Explorers Plan New Mission to Locate the Wreck of the Endurance

The final moments of the Endurance, Nov. 21, 1915 (Frank Hurley / public domain)

Published Jan 7, 2022 2:58 PM by The Maritime Executive

Explorers are preparing an epic expedition in the Antarctic to find the wreck of Sir Ernest Shackleton’s Endurance, the ship that disappeared under the ice in the Weddell Sea in November 1915.

The Falklands Maritime Heritage Trust (FMHT) has announced that come February 5, a team of polar explorers will embark on another mission to locate the famous wreck. The expedition, dubbed Endurance22, comes one month after the 100th anniversary of Shackleton’s death on 5 January, 1922. The British Antarctic explorer led three expeditions to the frozen continent, playing a central role during a time that was in later years called the "Heroic Age of Antarctic Exploration."

Endurance was one of two ships used by the Imperial Trans-Antarctic expedition of 1914–1917, which aimed to make the first land crossing of the Antarctic. In January 1915 the ship became trapped in the ice, stranding Shackleton and his 27-member crew.

After drifting around the Weddell Sea for 10 months, subject to the constant crushing pressure of the ice, the ship sank. Shackleton and his men then made their escape on foot and in lifeboats across the frozen wastes. Miraculously, all of them survived, making Shackleton a legend in the annals of leadership.

“After two years of meticulous planning for the new mission, I believe we have a great chance of finally finding the wreck deep under the ice of the Weddell Sea. If we do locate Endurance, it will be a fantastic moment,” said Dr John Shears, British polar explorer who will lead the expedition.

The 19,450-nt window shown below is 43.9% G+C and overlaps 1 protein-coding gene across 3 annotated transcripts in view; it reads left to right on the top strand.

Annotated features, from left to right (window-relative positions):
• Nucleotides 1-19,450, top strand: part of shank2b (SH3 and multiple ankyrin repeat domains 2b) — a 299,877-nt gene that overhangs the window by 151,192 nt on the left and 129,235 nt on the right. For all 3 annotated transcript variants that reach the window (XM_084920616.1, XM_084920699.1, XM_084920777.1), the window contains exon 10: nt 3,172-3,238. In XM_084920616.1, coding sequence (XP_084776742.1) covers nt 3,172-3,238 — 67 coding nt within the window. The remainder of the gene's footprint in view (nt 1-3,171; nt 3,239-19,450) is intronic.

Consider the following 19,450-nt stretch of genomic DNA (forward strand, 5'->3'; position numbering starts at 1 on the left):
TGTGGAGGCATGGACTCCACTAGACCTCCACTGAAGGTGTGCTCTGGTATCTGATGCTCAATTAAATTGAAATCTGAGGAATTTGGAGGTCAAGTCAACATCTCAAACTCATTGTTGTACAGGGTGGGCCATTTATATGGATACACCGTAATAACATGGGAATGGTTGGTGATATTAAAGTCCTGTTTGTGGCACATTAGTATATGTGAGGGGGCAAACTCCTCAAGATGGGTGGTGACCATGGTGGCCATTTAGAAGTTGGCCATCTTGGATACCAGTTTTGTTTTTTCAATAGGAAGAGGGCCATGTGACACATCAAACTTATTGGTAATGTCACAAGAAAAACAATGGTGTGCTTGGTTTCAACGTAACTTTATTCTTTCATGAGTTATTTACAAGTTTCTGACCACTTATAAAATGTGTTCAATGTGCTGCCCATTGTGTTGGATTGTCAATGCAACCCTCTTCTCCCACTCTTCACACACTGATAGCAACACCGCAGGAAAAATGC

The Trust intends to sign a charter agreement with the South African government for the use of the South African research and supply ship SA Agulhas II, which will depart from Cape Town in early February to locate, survey and film the wreck. A team of 50 will be on board the SA Agulhas II to undertake the mission.

In 2019, another attempt to find the wreck ended in disappointment. The effort was abandoned due to encroaching sea-ice and loss of equipment, despite managing to reach the suspected wreck site. “The 2019 Weddell Sea Expedition came so close to finding Endurance and I’m confident that we have learnt the hard lessons from our past experience,” noted Dr Shears.

According to FMHT, finding where to search for the wreck of Endurance is not the problem because the ship’s captain, Frank Worsley, logged the position using a sextant and a theodolite. The main obstacle to getting to the site and locating the wreck is the ice. SA Agulhas II, her master and ice pilot showed their capability by reaching the site in 2019 despite warnings that one ship could not achieve that on its own.

In the latest expedition, the search team will use advanced underwater technology to locate the wreckage. Specially built hybrid autonomous underwater vehicles called Sabertooths have been fitted with high-definition cameras and side-scan imaging capability. Made in Sweden by SAAB and operated by the underwater search specialists Ocean Infinity, the Sabertooths can search and map huge patches of ocean floor to depths of up to 4,000 meters, sending the data to the surface in real time.

If the ship cannot get close to the wreck site, the expedition plans to create one or possibly two ice camps, where holes will be drilled through the sea ice and the Sabertooths lowered to try and locate, survey and film the wreck. The team will use the Sabertooths’ cameras and scanners to undertake a high-resolution digital survey of the wreck to find out what Shackleton’s team had to abandon in 1915, including a biology lab located below decks.